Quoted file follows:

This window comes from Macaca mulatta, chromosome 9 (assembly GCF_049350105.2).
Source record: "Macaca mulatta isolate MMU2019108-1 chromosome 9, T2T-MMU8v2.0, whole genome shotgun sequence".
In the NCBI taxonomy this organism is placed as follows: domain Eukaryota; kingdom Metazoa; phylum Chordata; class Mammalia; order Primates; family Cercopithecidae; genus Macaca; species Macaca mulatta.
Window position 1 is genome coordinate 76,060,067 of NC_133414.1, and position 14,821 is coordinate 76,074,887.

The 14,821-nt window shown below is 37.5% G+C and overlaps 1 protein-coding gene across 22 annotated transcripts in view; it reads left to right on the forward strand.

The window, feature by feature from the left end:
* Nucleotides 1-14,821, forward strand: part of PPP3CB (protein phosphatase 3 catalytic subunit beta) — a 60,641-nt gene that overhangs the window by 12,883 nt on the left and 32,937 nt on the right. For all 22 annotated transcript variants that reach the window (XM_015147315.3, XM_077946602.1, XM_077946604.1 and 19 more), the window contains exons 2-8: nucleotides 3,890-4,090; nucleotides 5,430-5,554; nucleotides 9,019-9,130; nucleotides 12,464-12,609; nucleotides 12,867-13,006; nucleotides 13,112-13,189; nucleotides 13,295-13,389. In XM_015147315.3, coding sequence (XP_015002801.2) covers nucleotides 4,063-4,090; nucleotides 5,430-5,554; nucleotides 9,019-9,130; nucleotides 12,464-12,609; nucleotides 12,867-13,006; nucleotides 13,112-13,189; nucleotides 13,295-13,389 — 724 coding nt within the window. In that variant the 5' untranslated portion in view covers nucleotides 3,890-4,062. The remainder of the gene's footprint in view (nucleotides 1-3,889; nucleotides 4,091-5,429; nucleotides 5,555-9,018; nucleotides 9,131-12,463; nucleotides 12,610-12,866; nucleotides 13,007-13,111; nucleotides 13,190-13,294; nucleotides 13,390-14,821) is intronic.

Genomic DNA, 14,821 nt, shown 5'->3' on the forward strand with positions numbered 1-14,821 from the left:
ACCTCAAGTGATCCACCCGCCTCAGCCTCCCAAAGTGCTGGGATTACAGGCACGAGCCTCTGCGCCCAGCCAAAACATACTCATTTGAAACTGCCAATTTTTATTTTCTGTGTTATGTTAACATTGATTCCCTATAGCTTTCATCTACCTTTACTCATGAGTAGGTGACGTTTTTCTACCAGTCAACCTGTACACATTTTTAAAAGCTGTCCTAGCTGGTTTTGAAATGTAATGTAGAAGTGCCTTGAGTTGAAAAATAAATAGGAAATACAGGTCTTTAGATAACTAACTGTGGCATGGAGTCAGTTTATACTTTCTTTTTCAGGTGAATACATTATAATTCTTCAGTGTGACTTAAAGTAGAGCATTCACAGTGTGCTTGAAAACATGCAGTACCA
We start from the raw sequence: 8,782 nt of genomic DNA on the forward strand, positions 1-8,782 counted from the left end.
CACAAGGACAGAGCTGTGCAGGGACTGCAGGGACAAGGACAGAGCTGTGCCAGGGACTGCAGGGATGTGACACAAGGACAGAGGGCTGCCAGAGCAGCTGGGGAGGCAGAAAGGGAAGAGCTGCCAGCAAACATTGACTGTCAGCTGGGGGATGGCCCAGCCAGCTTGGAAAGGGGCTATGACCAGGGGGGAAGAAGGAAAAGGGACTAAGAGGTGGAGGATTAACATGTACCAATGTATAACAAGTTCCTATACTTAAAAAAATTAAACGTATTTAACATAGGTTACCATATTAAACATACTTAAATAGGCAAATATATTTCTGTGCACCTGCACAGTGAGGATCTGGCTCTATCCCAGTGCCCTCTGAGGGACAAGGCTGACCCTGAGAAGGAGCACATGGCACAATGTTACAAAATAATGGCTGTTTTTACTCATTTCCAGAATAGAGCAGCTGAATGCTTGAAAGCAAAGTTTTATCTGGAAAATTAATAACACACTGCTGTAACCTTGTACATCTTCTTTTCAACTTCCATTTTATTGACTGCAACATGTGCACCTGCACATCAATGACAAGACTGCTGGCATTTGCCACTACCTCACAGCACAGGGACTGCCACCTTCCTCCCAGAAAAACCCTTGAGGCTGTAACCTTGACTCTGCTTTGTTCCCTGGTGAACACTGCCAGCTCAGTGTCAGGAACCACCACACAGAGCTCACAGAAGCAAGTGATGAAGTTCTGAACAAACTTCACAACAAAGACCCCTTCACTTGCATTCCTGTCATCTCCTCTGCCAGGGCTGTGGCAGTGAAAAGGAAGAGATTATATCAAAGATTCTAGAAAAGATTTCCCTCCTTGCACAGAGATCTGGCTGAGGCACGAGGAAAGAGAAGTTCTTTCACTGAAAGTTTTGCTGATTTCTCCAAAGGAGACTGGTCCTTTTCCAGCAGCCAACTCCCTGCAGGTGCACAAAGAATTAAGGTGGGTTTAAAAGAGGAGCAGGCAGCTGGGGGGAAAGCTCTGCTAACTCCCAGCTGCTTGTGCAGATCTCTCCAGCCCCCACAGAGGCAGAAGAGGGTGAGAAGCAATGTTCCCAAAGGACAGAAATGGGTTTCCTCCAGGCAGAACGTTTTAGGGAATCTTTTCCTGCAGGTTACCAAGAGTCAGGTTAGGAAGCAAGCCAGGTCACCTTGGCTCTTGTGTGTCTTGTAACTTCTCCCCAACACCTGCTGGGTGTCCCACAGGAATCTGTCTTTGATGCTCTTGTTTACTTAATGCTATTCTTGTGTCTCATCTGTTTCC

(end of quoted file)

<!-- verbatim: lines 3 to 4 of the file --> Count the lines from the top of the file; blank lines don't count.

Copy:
In the NCBI taxonomy this organism is placed as follows: domain Eukaryota; kingdom Metazoa; phylum Chordata; class Mammalia; order Primates; family Cercopithecidae; genus Macaca; species Macaca mulatta.
Window position 1 is genome coordinate 76,060,067 of NC_133414.1, and position 14,821 is coordinate 76,074,887.